Scientists and engineers working on the development of quantum computers hit an impasse over something that their understanding can’t overcome.
While the nanoscale—a nanometer is a billionth of a meter—concerns atoms, particles, and matter in general, the terahertz scale is about energy at very high frequencies, trillions of cycles per second.
Little is understood about the quantum matter and quantum energy at terahertz and nanometer scales.
However, a new research into terahertz technology conducted by Iowa State University shed some light on supercurrents and could lay the groundwork for its practical application in the field of quantum computers.
Terahertz Technology: Light-Control Knob for Quantum Computers
Professor of physics and astronomy at Iowa State University, Jigang Wang likes to study how to control superconductivity beyond the gigahertz barrier, or the “bottleneck in the current state-of-the-art quantum computation applications.”
The team used terahertz light as a “control knob” to accelerate supercurrents. This terahertz technology uses light at ultra-high frequencies of trillions of cycles per second. Terahertz light is like extremely powerful microwaves bursting at very short time periods.
This terahertz technology could have several practical applications.
“Light-induced supercurrents chart a path forward for the electromagnetic design of emergent materials properties and collective coherent oscillations for quantum engineering applications,” the authors wrote in their paper published in Nature Photonics.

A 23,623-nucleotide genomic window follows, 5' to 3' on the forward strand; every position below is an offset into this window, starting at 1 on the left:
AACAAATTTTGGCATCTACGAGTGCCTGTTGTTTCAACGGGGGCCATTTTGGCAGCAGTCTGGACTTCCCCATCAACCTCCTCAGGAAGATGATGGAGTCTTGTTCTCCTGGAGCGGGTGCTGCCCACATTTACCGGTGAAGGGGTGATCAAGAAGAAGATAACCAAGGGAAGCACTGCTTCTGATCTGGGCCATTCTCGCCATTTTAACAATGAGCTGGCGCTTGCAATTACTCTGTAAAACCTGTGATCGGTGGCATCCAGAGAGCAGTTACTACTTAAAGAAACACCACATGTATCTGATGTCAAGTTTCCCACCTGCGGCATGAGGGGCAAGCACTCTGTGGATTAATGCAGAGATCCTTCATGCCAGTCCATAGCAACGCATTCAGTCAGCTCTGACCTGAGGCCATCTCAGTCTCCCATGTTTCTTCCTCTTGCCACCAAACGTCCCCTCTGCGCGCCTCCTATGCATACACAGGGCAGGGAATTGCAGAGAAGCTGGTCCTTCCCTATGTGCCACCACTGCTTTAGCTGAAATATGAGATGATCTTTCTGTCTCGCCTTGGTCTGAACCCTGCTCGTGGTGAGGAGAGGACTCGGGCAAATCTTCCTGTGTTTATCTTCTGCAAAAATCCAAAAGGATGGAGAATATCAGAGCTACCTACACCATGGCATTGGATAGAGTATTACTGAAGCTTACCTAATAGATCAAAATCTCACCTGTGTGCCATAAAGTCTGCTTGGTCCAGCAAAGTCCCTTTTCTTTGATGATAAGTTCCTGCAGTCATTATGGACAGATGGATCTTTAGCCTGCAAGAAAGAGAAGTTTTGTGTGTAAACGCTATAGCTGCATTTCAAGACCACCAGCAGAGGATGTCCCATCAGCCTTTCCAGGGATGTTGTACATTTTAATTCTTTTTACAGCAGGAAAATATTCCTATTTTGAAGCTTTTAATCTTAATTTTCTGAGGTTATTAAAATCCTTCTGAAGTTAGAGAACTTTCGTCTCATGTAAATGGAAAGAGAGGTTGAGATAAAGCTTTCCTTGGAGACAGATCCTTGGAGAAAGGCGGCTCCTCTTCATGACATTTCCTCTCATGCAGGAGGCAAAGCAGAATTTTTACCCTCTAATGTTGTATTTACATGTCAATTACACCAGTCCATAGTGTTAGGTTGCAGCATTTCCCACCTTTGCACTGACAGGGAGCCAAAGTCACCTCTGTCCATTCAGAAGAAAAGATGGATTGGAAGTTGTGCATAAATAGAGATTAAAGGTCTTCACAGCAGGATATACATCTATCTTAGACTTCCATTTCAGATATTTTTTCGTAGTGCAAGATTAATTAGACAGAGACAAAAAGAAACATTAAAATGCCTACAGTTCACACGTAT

What the team has demonstrated here is that this terahertz technology can be used to control some of quantum superconductivity’s significant properties, enabling the creation of “crazy-fast quantum computers by nudging supercurrents.”
“By exploiting interactions of these quantum systems, next-generation technologies for sensing, computing, modeling, and communicating will be more accurate and efficient. To reach these capabilities, researchers need an understanding of quantum mechanics to observe, manipulate and control the behavior of particles and energy at dimensions at least a million times smaller than the width of a human hair.”
According to researchers, the manipulation of macroscopic supercurrent flowing, broken symmetry, and accessing very high-frequency quantum oscillations would enable the development of quantum computers soon.
This latest research is one of the many efforts in recent years that shows the potential applications of this high-frequency technology in fields like biology, medicine, communications, and quantum computing.
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